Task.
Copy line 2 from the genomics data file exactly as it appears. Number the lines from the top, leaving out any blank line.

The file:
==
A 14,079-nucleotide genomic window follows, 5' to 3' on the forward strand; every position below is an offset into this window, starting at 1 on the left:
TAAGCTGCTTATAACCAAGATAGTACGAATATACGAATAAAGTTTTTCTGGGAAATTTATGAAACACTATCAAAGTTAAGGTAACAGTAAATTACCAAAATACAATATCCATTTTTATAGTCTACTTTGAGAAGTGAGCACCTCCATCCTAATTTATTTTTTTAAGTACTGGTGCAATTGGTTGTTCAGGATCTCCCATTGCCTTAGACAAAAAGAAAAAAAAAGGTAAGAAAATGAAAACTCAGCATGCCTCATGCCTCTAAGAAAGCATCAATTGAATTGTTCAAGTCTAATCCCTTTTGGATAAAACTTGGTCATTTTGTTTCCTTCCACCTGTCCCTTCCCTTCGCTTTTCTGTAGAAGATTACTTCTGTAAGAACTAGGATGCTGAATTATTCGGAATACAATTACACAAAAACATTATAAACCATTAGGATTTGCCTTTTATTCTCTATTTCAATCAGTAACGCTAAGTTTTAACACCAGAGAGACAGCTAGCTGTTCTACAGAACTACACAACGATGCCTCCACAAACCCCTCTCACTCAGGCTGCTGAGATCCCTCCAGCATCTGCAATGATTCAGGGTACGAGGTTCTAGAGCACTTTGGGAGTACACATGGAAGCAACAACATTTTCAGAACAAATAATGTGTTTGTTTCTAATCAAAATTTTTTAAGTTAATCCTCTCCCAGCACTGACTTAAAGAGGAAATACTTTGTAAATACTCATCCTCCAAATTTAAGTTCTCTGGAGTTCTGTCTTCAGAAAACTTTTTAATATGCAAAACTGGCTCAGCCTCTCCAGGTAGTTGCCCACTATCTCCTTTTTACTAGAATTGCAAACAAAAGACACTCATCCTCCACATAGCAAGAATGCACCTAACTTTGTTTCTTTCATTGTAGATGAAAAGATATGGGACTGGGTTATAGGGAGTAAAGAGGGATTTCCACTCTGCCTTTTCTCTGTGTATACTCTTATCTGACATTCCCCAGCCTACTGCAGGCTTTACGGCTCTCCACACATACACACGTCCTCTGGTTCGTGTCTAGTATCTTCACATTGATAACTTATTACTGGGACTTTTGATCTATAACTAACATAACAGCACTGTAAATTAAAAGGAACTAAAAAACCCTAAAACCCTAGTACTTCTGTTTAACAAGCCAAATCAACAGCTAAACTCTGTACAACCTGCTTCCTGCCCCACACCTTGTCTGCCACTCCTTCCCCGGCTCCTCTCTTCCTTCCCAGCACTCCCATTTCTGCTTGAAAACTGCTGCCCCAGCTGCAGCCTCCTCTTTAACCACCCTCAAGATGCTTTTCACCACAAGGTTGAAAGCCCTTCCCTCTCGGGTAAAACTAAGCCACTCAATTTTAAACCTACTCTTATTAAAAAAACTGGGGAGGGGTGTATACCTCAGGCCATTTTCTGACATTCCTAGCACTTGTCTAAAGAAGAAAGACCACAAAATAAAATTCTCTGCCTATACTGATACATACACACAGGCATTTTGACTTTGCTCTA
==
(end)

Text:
TAAGCTGCTTATAACCAAGATAGTACGAATATACGAATAAAGTTTTTCTGGGAAATTTATGAAACACTATCAAAGTTAAGGTAACAGTAAATTACCAAAATACAATATCCATTTTTATAGTCTACTTTGAGAAGTGAGCACCTCCATCCTAATTTATTTTTTTAAGTACTGGTGCAATTGGTTGTTCAGGATCTCCCATTGCCTTAGACAAAAAGAAAAAAAAAGGTAAGAAAATGAAAACTCAGCATGCCTCATGCCTCTAAGAAAGCATCAATTGAATTGTTCAAGTCTAATCCCTTTTGGATAAAACTTGGTCATTTTGTTTCCTTCCACCTGTCCCTTCCCTTCGCTTTTCTGTAGAAGATTACTTCTGTAAGAACTAGGATGCTGAATTATTCGGAATACAATTACACAAAAACATTATAAACCATTAGGATTTGCCTTTTATTCTCTATTTCAATCAGTAACGCTAAGTTTTAACACCAGAGAGACAGCTAGCTGTTCTACAGAACTACACAACGATGCCTCCACAAACCCCTCTCACTCAGGCTGCTGAGATCCCTCCAGCATCTGCAATGATTCAGGGTACGAGGTTCTAGAGCACTTTGGGAGTACACATGGAAGCAACAACATTTTCAGAACAAATAATGTGTTTGTTTCTAATCAAAATTTTTTAAGTTAATCCTCTCCCAGCACTGACTTAAAGAGGAAATACTTTGTAAATACTCATCCTCCAAATTTAAGTTCTCTGGAGTTCTGTCTTCAGAAAACTTTTTAATATGCAAAACTGGCTCAGCCTCTCCAGGTAGTTGCCCACTATCTCCTTTTTACTAGAATTGCAAACAAAAGACACTCATCCTCCACATAGCAAGAATGCACCTAACTTTGTTTCTTTCATTGTAGATGAAAAGATATGGGACTGGGTTATAGGGAGTAAAGAGGGATTTCCACTCTGCCTTTTCTCTGTGTATACTCTTATCTGACATTCCCCAGCCTACTGCAGGCTTTACGGCTCTCCACACATACACACGTCCTCTGGTTCGTGTCTAGTATCTTCACATTGATAACTTATTACTGGGACTTTTGATCTATAACTAACATAACAGCACTGTAAATTAAAAGGAACTAAAAAACCCTAAAACCCTAGTACTTCTGTTTAACAAGCCAAATCAACAGCTAAACTCTGTACAACCTGCTTCCTGCCCCACACCTTGTCTGCCACTCCTTCCCCGGCTCCTCTCTTCCTTCCCAGCACTCCCATTTCTGCTTGAAAACTGCTGCCCCAGCTGCAGCCTCCTCTTTAACCACCCTCAAGATGCTTTTCACCACAAGGTTGAAAGCCCTTCCCTCTCGGGTAAAACTAAGCCACTCAATTTTAAACCTACTCTTATTAAAAAAACTGGGGAGGGGTGTATACCTCAGGCCATTTTCTGACATTCCTAGCACTTGTCTAAAGAAGAAAGACCACAAAATAAAATTCTCTGCCTATACTGATACATACACACAGGCATTTTGACTTTGCTCTA